Financial Markets, Politics and the New Reality

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Financial Markets, Politics and the New Reality is republished with permission of Stratfor.”

By George Friedman

Louis M. Bacon is the head of Moore Capital Management, one of the largest and most influential hedge funds in the world. Last week, he announced that he was returning one quarter of his largest fund, about $2 billion, to his investors. The reason he gave to The New York Times was that he had found it difficult to invest given the impossibility of predicting the European situation. He was quoted as saying, “The political involvement is so extreme — we have not seen this since the postwar era. What they are doing is trying to thwart natural market outcomes. It is amazing how important the decision-making of one person, Angela Merkel, has become to world markets.” Read the rest of this entry »

Written by Theophyle

August 10, 2012 at 9:14 am

Between east and west, a gulf of stereotypes

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In the Netherlands, Eastern Europeans have replaced Muslims as a target of the far right. The hostility is fed by clichés widespread throughout Western Europe, regrets a Lithuanian journalist, who admits that his own countrymen are not free from prejudice.

Rasa Navickaité

“Are you having trouble with immigrants from Central and Eastern Europe? We want to hear!” The website of the far-right Dutch party welcomes visitors with this question spiced with encouragement. Geert Wilders, leader of the Freedom Party and known for his diatribes against Islam and Muslims, has discovered a new vein to mine for the backing of the average Dutch voter. In February his party launched a website designed to gather evidence on the problems caused by “the Poles, Bulgarians, Romanians and other eastern Europeans.”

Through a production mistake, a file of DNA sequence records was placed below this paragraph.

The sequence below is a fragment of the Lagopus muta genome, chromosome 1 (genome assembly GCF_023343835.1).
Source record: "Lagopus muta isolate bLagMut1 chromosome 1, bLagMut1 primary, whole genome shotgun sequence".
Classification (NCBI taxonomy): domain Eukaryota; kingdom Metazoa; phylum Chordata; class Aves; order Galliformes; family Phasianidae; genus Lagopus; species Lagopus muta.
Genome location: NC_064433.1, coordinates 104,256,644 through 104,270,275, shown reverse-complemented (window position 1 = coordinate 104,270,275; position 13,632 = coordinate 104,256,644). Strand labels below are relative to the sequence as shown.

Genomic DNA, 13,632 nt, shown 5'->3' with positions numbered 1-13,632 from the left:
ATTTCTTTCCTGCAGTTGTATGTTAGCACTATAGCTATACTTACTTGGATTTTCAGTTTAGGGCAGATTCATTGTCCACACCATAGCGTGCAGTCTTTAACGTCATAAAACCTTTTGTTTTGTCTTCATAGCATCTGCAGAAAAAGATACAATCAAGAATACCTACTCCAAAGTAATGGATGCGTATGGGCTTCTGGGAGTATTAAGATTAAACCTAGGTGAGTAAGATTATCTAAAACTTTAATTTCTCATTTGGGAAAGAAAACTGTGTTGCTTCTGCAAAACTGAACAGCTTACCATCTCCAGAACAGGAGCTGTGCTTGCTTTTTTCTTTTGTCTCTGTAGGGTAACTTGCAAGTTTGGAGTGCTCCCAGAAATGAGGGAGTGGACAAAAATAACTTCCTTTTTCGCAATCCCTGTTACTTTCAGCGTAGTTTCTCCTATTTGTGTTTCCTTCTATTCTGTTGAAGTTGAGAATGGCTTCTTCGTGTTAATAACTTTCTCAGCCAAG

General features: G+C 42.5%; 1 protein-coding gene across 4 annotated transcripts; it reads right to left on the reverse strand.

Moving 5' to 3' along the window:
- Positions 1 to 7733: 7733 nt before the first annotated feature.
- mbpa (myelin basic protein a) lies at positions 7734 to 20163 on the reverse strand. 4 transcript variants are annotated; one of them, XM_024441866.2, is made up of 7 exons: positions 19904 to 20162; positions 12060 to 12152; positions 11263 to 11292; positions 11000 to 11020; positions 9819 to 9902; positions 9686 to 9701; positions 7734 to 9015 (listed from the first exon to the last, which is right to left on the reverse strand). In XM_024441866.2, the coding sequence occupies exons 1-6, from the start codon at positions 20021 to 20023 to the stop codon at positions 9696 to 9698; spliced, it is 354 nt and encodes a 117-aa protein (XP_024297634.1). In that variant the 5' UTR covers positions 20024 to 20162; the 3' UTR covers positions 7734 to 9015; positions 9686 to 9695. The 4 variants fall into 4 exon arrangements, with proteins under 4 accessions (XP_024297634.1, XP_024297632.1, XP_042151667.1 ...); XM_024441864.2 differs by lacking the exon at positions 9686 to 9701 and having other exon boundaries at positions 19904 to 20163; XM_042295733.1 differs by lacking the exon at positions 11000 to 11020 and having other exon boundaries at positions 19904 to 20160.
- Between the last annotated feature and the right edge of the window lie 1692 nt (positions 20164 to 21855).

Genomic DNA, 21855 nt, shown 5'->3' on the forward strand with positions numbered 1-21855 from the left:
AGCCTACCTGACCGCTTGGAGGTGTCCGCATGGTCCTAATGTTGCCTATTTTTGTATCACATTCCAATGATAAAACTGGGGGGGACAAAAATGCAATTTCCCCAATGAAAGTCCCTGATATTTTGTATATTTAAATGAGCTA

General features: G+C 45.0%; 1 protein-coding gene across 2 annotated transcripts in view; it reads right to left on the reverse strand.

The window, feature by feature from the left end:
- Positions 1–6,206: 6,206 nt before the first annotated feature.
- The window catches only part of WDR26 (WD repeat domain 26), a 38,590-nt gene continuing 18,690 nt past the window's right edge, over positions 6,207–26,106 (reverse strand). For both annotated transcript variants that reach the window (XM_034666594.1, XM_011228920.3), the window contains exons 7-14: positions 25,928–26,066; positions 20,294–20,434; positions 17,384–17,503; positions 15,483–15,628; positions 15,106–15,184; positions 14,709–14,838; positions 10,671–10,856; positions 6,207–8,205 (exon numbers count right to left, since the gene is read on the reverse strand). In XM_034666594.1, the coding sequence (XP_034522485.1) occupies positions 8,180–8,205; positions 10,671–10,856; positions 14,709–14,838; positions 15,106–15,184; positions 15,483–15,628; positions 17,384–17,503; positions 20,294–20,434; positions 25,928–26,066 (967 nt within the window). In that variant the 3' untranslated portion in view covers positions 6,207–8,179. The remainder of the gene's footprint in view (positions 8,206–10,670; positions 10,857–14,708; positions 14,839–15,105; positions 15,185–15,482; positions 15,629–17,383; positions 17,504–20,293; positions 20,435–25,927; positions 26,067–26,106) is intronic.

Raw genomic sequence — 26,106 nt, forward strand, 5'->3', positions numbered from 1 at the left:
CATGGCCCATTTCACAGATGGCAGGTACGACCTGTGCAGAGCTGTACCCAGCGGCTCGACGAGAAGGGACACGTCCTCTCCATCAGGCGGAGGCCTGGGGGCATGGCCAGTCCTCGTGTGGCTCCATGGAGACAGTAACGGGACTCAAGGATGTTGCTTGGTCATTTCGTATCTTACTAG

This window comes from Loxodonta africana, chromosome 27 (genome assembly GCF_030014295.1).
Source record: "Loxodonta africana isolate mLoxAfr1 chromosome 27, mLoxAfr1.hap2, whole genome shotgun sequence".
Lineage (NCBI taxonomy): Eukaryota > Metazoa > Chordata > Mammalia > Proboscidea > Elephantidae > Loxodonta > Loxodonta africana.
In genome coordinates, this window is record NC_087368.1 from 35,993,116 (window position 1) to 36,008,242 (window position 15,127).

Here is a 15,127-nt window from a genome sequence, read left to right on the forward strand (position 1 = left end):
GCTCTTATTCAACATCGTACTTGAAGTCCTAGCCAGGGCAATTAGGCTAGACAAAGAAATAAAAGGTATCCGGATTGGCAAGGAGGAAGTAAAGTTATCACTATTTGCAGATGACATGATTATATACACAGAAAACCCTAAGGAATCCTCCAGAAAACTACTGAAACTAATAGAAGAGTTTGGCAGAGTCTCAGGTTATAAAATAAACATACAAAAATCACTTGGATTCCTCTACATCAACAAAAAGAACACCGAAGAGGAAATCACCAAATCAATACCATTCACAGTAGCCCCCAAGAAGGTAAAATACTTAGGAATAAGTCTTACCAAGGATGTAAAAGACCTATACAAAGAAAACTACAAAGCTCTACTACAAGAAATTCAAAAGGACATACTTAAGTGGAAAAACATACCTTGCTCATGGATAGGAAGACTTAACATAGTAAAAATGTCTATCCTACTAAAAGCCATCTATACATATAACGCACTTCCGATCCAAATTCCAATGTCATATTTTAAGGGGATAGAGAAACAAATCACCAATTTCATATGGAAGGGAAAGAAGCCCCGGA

According to the National Statistics Office of the Netherlands, about 200,000 eastern Europeans settled in the country legally in 2011. The 136,000 Poles make up the majority, followed by 2,708 Lithuanians, 1,885 Latvians and 665 Estonians. In a country of 17 million, this represents just over one percent.

It is intriguing that the far right’s hatred for immigrants who do not respect Western values has switched target. After September 11, Islam and Muslims became the scapegoats for all the ills of society; today, it’s the eastern Europeans who play this role. Read the rest of this entry »

Written by Theophyle

July 23, 2012 at 9:24 am

Krugman NYT : Separating Law and Politics in Romania

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Another post from my Princeton colleague Kim Lane Scheppele, after the jump:

 Separating Law and Politics in Romania

Kim Lane Scheppele (Princeton University) and Vlad Perju (Boston College Law School)
12 July 2012

As the Romanian political crisis spirals into dangerous territory, it helps to understand what is legal, what is political, and where the line between the two is blurred. Ordinary party politics is a contact sport that can generate much public passion, but it is perfectly legal. Constitution-smashing conduct crosses the line into revolutionary territory. The actions of the Ponta government combine polarized party politics with a constitution-smashing revolution.